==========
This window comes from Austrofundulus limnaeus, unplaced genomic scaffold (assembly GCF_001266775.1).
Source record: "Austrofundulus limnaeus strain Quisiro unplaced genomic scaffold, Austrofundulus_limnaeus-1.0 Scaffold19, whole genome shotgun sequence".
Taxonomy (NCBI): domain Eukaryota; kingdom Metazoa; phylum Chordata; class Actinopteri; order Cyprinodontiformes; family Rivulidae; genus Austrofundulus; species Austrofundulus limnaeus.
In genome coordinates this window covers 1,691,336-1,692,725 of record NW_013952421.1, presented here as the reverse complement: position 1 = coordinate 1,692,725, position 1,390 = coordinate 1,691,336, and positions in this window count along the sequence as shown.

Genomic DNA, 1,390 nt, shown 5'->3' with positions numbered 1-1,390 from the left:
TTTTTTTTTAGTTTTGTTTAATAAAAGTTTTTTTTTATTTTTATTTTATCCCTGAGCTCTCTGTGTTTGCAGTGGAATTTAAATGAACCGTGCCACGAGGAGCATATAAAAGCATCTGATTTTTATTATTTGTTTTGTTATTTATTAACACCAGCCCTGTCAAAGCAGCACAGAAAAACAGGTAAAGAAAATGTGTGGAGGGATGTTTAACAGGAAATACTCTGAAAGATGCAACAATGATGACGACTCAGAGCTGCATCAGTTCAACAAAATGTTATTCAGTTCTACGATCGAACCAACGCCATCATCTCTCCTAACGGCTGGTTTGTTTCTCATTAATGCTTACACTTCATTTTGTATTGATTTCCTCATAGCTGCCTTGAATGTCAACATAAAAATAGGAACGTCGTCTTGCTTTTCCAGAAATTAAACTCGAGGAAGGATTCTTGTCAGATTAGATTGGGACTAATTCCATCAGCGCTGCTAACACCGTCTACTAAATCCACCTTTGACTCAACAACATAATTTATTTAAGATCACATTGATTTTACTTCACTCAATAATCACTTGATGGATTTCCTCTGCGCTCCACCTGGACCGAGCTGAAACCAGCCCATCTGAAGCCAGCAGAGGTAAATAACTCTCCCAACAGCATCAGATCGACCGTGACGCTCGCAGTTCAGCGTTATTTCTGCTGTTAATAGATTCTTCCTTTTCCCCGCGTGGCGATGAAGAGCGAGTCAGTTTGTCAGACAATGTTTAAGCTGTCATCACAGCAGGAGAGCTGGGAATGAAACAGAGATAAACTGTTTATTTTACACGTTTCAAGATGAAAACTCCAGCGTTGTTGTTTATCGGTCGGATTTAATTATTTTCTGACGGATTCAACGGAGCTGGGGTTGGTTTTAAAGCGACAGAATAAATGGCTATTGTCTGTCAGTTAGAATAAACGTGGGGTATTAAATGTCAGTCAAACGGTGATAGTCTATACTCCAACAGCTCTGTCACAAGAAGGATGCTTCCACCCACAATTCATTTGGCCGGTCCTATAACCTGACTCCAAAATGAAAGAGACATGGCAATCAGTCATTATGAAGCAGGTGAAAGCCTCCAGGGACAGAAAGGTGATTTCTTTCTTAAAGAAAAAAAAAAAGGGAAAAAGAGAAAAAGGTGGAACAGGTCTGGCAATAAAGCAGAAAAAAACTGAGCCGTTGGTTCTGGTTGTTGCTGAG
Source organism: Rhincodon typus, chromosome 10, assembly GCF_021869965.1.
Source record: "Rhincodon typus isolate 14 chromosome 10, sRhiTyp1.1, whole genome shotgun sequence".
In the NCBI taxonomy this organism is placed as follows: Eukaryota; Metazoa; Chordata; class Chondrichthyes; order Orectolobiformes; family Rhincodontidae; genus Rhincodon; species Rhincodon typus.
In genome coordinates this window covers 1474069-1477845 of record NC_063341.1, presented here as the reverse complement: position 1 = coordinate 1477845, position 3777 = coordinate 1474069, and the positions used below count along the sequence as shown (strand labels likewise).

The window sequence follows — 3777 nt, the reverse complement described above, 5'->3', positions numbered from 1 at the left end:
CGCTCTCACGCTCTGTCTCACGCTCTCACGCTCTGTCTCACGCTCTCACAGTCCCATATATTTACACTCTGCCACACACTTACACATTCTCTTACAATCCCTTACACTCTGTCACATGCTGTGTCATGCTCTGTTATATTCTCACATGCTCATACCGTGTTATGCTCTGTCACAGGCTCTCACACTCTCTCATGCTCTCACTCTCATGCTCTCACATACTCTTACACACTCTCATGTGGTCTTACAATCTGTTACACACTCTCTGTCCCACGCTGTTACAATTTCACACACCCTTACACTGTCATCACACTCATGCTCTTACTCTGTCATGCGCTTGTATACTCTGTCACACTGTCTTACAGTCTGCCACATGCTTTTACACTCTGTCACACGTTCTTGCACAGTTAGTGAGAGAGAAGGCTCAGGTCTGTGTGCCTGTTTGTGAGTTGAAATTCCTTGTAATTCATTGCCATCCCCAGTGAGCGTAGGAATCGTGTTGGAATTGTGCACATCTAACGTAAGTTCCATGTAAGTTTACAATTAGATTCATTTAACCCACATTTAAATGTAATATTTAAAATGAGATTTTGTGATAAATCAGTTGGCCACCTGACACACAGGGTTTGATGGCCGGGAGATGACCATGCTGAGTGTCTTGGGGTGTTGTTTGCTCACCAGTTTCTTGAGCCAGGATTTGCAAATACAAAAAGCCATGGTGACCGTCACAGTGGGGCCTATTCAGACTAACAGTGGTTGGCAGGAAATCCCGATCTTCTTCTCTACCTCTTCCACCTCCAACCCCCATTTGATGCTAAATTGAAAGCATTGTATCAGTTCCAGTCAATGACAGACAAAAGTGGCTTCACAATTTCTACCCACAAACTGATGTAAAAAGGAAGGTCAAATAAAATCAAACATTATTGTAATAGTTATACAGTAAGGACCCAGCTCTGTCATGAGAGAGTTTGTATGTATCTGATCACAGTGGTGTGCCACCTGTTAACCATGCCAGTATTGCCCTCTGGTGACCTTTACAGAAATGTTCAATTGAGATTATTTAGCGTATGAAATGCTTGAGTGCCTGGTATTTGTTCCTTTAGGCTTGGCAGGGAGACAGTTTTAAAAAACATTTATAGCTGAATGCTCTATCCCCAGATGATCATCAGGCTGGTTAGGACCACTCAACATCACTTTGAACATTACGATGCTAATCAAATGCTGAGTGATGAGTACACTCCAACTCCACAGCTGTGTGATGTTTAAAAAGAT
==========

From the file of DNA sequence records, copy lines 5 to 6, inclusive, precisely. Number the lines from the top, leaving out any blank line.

Genomic DNA, 1,390 nt, shown 5'->3' with positions numbered 1-1,390 from the left:
TTTTTTTTTAGTTTTGTTTAATAAAAGTTTTTTTTTATTTTTATTTTATCCCTGAGCTCTCTGTGTTTGCAGTGGAATTTAAATGAACCGTGCCACGAGGAGCATATAAAAGCATCTGATTTTTATTATTTGTTTTGTTATTTATTAACACCAGCCCTGTCAAAGCAGCACAGAAAAACAGGTAAAGAAAATGTGTGGAGGGATGTTTAACAGGAAATACTCTGAAAGATGCAACAATGATGACGACTCAGAGCTGCATCAGTTCAACAAAATGTTATTCAGTTCTACGATCGAACCAACGCCATCATCTCTCCTAACGGCTGGTTTGTTTCTCATTAATGCTTACACTTCATTTTGTATTGATTTCCTCATAGCTGCCTTGAATGTCAACATAAAAATAGGAACGTCGTCTTGCTTTTCCAGAAATTAAACTCGAGGAAGGATTCTTGTCAGATTAGATTGGGACTAATTCCATCAGCGCTGCTAACACCGTCTACTAAATCCACCTTTGACTCAACAACATAATTTATTTAAGATCACATTGATTTTACTTCACTCAATAATCACTTGATGGATTTCCTCTGCGCTCCACCTGGACCGAGCTGAAACCAGCCCATCTGAAGCCAGCAGAGGTAAATAACTCTCCCAACAGCATCAGATCGACCGTGACGCTCGCAGTTCAGCGTTATTTCTGCTGTTAATAGATTCTTCCTTTTCCCCGCGTGGCGATGAAGAGCGAGTCAGTTTGTCAGACAATGTTTAAGCTGTCATCACAGCAGGAGAGCTGGGAATGAAACAGAGATAAACTGTTTATTTTACACGTTTCAAGATGAAAACTCCAGCGTTGTTGTTTATCGGTCGGATTTAATTATTTTCTGACGGATTCAACGGAGCTGGGGTTGGTTTTAAAGCGACAGAATAAATGGCTATTGTCTGTCAGTTAGAATAAACGTGGGGTATTAAATGTCAGTCAAACGGTGATAGTCTATACTCCAACAGCTCTGTCACAAGAAGGATGCTTCCACCCACAATTCATTTGGCCGGTCCTATAACCTGACTCCAAAATGAAAGAGACATGGCAATCAGTCATTATGAAGCAGGTGAAAGCCTCCAGGGACAGAAAGGTGATTTCTTTCTTAAAGAAAAAAAAAAAGGGAAAAAGAGAAAAAGGTGGAACAGGTCTGGCAATAAAGCAGAAAAAAACTGAGCCGTTGGTTCTGGTTGTTGCTGAG